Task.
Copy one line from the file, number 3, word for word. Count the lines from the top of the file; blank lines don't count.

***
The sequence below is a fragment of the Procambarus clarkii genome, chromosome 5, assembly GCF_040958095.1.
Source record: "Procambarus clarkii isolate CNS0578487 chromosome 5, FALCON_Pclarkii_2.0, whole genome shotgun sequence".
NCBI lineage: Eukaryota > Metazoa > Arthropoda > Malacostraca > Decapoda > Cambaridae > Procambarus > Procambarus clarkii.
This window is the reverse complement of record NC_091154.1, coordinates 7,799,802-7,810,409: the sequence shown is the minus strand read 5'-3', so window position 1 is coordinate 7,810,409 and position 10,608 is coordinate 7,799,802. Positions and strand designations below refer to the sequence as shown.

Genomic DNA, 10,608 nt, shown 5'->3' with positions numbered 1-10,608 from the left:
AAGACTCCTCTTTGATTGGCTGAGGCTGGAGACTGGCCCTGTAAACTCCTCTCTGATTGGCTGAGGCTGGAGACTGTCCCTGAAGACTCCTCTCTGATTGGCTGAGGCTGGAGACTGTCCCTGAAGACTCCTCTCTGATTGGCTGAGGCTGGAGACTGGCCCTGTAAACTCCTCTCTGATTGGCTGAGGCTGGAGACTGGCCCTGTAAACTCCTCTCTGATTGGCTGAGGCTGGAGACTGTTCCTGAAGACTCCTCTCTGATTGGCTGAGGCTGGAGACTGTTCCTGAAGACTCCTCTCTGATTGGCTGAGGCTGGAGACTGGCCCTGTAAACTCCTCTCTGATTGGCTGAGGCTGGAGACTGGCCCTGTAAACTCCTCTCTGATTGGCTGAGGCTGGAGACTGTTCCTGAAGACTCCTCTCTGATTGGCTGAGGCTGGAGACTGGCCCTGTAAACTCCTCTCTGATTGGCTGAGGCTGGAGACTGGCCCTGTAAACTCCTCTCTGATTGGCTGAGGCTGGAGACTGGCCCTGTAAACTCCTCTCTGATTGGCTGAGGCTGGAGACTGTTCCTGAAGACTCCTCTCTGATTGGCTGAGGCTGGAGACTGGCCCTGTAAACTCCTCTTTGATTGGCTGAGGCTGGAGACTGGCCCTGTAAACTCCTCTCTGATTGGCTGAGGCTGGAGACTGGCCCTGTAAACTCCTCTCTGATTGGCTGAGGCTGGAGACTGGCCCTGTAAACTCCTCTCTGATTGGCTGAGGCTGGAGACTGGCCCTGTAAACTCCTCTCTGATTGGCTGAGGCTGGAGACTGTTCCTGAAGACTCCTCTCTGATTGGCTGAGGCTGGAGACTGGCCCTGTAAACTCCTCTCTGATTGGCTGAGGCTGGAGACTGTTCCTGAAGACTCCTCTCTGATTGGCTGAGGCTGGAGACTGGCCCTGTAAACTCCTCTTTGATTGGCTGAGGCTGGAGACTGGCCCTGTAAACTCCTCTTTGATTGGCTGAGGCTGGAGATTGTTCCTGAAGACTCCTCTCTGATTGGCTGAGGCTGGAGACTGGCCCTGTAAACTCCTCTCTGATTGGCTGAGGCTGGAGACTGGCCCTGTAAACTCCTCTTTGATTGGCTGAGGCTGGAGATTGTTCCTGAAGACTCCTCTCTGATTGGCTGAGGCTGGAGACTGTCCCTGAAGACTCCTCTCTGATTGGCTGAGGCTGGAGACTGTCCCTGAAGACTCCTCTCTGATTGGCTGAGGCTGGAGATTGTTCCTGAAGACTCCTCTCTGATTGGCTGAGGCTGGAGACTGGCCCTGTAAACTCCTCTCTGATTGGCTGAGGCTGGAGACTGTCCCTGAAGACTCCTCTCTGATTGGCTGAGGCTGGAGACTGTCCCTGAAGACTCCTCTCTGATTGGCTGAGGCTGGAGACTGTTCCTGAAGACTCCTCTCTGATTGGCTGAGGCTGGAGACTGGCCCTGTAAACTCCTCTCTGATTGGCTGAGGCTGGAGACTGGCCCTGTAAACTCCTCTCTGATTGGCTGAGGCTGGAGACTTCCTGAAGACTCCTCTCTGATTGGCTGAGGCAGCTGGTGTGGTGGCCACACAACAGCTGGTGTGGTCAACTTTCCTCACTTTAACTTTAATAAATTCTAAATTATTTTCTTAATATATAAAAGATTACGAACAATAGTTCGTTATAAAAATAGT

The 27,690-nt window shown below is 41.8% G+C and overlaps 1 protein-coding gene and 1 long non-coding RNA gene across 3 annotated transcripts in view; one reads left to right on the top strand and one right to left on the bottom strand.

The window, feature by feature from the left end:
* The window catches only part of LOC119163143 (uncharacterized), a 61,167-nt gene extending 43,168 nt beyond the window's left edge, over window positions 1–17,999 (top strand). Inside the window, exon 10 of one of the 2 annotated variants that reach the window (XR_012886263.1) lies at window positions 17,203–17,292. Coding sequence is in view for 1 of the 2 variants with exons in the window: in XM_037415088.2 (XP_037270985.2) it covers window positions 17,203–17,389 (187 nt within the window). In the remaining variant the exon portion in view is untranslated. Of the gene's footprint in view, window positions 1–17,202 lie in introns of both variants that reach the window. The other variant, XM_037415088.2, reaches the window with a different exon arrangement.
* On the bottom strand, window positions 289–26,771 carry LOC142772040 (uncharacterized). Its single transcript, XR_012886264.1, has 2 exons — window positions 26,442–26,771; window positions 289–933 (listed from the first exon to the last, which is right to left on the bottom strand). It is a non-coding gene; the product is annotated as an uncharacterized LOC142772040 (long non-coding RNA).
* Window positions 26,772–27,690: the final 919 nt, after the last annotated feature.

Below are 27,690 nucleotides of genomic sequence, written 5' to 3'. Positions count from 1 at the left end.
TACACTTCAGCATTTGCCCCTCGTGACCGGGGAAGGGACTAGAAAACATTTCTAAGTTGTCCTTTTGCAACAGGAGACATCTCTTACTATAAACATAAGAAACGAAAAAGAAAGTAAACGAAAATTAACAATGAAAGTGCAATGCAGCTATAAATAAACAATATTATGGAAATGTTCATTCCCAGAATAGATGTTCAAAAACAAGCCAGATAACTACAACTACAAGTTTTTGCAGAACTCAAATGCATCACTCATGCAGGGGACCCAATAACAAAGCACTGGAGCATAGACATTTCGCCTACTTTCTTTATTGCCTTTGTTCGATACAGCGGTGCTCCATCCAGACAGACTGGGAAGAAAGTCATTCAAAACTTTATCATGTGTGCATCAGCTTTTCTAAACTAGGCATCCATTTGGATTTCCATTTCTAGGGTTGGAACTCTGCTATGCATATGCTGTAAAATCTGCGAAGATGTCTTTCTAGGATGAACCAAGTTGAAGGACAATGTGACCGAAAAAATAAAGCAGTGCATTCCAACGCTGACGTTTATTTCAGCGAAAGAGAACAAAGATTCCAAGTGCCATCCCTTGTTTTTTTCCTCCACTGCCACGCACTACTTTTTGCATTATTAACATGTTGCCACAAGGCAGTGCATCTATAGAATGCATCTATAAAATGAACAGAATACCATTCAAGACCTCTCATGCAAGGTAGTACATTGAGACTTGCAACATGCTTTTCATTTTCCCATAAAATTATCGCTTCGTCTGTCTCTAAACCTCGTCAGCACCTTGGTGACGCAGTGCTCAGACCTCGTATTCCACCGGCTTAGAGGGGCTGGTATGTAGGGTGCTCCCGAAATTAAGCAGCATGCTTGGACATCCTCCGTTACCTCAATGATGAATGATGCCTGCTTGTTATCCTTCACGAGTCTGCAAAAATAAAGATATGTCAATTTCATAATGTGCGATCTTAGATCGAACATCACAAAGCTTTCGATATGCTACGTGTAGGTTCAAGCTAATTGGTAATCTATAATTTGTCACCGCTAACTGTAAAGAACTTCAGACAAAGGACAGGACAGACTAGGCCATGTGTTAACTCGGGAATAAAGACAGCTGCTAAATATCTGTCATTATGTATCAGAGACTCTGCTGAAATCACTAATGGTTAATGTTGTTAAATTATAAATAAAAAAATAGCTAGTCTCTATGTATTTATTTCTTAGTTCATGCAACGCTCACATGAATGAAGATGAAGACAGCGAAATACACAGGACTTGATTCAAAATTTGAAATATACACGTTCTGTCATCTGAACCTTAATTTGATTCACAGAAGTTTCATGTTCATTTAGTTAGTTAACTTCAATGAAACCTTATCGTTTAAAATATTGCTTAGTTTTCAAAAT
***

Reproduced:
NCBI lineage: Eukaryota > Metazoa > Arthropoda > Malacostraca > Decapoda > Cambaridae > Procambarus > Procambarus clarkii.